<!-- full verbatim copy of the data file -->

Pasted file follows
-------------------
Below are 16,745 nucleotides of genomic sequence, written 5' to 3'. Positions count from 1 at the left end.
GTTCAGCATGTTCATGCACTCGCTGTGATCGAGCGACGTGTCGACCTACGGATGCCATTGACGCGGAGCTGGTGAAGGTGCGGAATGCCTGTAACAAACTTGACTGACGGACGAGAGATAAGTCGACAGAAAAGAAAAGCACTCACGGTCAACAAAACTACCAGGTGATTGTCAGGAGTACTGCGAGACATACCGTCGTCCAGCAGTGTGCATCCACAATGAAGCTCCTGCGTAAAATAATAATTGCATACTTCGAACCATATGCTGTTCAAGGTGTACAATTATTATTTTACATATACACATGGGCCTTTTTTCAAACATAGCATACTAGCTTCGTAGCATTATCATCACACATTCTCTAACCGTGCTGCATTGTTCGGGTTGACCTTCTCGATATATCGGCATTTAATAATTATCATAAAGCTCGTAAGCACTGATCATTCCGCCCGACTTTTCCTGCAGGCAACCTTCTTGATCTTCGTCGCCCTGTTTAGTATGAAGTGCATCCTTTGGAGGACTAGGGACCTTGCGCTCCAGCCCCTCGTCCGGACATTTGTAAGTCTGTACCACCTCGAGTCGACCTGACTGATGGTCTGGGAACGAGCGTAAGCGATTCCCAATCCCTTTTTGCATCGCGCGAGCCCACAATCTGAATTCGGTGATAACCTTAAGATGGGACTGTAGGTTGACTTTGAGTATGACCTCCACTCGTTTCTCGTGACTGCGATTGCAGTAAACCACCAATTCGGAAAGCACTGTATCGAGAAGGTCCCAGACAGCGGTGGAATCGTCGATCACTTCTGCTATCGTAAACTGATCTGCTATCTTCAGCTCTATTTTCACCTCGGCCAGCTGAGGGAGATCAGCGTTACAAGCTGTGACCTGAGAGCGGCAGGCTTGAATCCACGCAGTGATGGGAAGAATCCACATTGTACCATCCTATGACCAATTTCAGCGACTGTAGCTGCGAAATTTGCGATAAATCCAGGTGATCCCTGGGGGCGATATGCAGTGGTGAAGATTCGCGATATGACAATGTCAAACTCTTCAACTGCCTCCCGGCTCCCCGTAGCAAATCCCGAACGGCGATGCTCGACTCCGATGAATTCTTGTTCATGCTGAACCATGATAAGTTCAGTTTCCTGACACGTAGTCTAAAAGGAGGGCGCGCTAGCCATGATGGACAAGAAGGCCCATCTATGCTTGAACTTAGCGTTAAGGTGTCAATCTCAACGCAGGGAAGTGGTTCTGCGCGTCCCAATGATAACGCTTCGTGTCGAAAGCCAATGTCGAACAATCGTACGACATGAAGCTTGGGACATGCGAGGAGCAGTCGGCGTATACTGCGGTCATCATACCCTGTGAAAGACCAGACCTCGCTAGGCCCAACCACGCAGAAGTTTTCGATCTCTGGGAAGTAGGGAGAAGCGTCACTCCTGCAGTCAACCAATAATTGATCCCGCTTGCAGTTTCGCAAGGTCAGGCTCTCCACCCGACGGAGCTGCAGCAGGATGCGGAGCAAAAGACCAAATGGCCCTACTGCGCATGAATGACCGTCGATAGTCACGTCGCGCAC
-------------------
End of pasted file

Below are 16,745 nucleotides of genomic sequence, written 5' to 3'. Positions count from 1 at the left end.
GTTCAGCATGTTCATGCACTCGCTGTGATCGAGCGACGTGTCGACCTACGGATGCCATTGACGCGGAGCTGGTGAAGGTGCGGAATGCCTGTAACAAACTTGACTGACGGACGAGAGATAAGTCGACAGAAAAGAAAAGCACTCACGGTCAACAAAACTACCAGGTGATTGTCAGGAGTACTGCGAGACATACCGTCGTCCAGCAGTGTGCATCCACAATGAAGCTCCTGCGTAAAATAATAATTGCATACTTCGAACCATATGCTGTTCAAGGTGTACAATTATTATTTTACATATACACATGGGCCTTTTTTCAAACATAGCATACTAGCTTCGTAGCATTATCATCACACATTCTCTAACCGTGCTGCATTGTTCGGGTTGACCTTCTCGATATATCGGCATTTAATAATTATCATAAAGCTCGTAAGCACTGATCATTCCGCCCGACTTTTCCTGCAGGCAACCTTCTTGATCTTCGTCGCCCTGTTTAGTATGAAGTGCATCCTTTGGAGGACTAGGGACCTTGCGCTCCAGCCCCTCGTCCGGACATTTGTAAGTCTGTACCACCTCGAGTCGACCTGACTGATGGTCTGGGAACGAGCGTAAGCGATTCCCAATCCCTTTTTGCATCGCGCGAGCCCACAATCTGAATTCGGTGATAACCTTAAGATGGGACTGTAGGTTGACTTTGAGTATGACCTCCACTCGTTTCTCGTGACTGCGATTGCAGTAAACCACCAATTCGGAAAGCACTGTATCGAGAAGGTCCCAGACAGCGGTGGAATCGTCGATCACTTCTGCTATCGTAAACTGATCTGCTATCTTCAGCTCTATTTTCACCTCGGCCAGCTGAGGGAGATCAGCGTTACAAGCTGTGACCTGAGAGCGGCAGGCTTGAATCCACGCAGTGATGGGAAGAATCCACATTGTACCATCCTATGACCAATTTCAGCGACTGTAGCTGCGAAATTTGCGATAAATCCAGGTGATCCCTGGGGGCGATATGCAGTGGTGAAGATTCGCGATATGACAATGTCAAACTCTTCAACTGCCTCCCGGCTCCCCGTAGCAAATCCCGAACGGCGATGCTCGACTCCGATGAATTCTTGTTCATGCTGAACCATGATAAGTTCAGTTTCCTGACACGTAGTCTAAAAGGAGGGCGCGCTAGCCATGATGGACAAGAAGGCCCATCTATGCTTGAACTTAGCGTTAAGGTGTCAATCTCAACGCAGGGAAGTGGTTCTGCGCGTCCCAATGATAACGCTTCGTGTCGAAAGCCAATGTCGAACAATCGTACGACATGAAGCTTGGGACATGCGAGGAGCAGTCGGCGTATACTGCGGTCATCATACCCTGTGAAAGACCAGACCTCGCTAGGCCCAACCACGCAGAAGTTTTCGATCTCTGGGAAGTAGGGAGAAGCGTCACTCCTGCAGTCAACCAATAATTGATCCCGCTTGCAGTTTCGCAAGGTCAGGCTCTCCACCCGACGGAGCTGCAGCAGGATGCGGAGCAAAAGACCAAATGGCCCTACTGCGCATGAATGACCGTCGATAGTCACGTCGCGCAC